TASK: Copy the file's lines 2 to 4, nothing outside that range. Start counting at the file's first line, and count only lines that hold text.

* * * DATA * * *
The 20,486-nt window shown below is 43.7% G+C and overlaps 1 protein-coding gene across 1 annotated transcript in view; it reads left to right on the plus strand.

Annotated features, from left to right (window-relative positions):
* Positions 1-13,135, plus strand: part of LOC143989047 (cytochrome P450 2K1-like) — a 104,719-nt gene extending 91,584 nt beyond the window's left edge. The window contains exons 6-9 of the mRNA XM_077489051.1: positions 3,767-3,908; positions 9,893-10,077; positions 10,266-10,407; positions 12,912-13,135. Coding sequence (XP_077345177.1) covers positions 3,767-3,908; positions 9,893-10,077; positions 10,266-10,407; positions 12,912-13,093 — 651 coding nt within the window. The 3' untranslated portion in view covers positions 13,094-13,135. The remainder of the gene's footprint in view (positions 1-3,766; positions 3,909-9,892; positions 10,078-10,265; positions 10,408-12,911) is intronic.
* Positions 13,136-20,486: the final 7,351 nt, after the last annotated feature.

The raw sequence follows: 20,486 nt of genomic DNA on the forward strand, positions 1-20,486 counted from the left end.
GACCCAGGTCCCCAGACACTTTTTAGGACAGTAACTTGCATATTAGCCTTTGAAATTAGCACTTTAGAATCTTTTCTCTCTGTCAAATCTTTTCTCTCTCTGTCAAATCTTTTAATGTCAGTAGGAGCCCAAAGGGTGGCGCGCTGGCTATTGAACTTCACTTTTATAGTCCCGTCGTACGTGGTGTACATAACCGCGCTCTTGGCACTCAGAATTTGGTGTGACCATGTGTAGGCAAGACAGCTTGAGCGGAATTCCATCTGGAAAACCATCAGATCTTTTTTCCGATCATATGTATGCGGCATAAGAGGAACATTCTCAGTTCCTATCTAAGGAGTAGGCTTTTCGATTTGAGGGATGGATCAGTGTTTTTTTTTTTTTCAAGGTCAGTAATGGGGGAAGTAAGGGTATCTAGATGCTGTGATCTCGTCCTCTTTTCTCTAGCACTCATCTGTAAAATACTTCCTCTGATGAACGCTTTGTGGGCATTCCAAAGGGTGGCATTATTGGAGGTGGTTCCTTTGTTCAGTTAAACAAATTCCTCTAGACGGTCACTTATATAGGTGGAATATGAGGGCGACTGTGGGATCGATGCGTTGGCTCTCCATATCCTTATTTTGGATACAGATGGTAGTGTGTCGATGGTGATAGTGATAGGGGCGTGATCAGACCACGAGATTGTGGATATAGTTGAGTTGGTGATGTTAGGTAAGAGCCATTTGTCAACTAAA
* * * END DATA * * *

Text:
Annotated features, from left to right (window-relative positions):
* Positions 1-13,135, plus strand: part of LOC143989047 (cytochrome P450 2K1-like) — a 104,719-nt gene extending 91,584 nt beyond the window's left edge. The window contains exons 6-9 of the mRNA XM_077489051.1: positions 3,767-3,908; positions 9,893-10,077; positions 10,266-10,407; positions 12,912-13,135. Coding sequence (XP_077345177.1) covers positions 3,767-3,908; positions 9,893-10,077; positions 10,266-10,407; positions 12,912-13,093 — 651 coding nt within the window. The 3' untranslated portion in view covers positions 13,094-13,135. The remainder of the gene's footprint in view (positions 1-3,766; positions 3,909-9,892; positions 10,078-10,265; positions 10,408-12,911) is intronic.
* Positions 13,136-20,486: the final 7,351 nt, after the last annotated feature.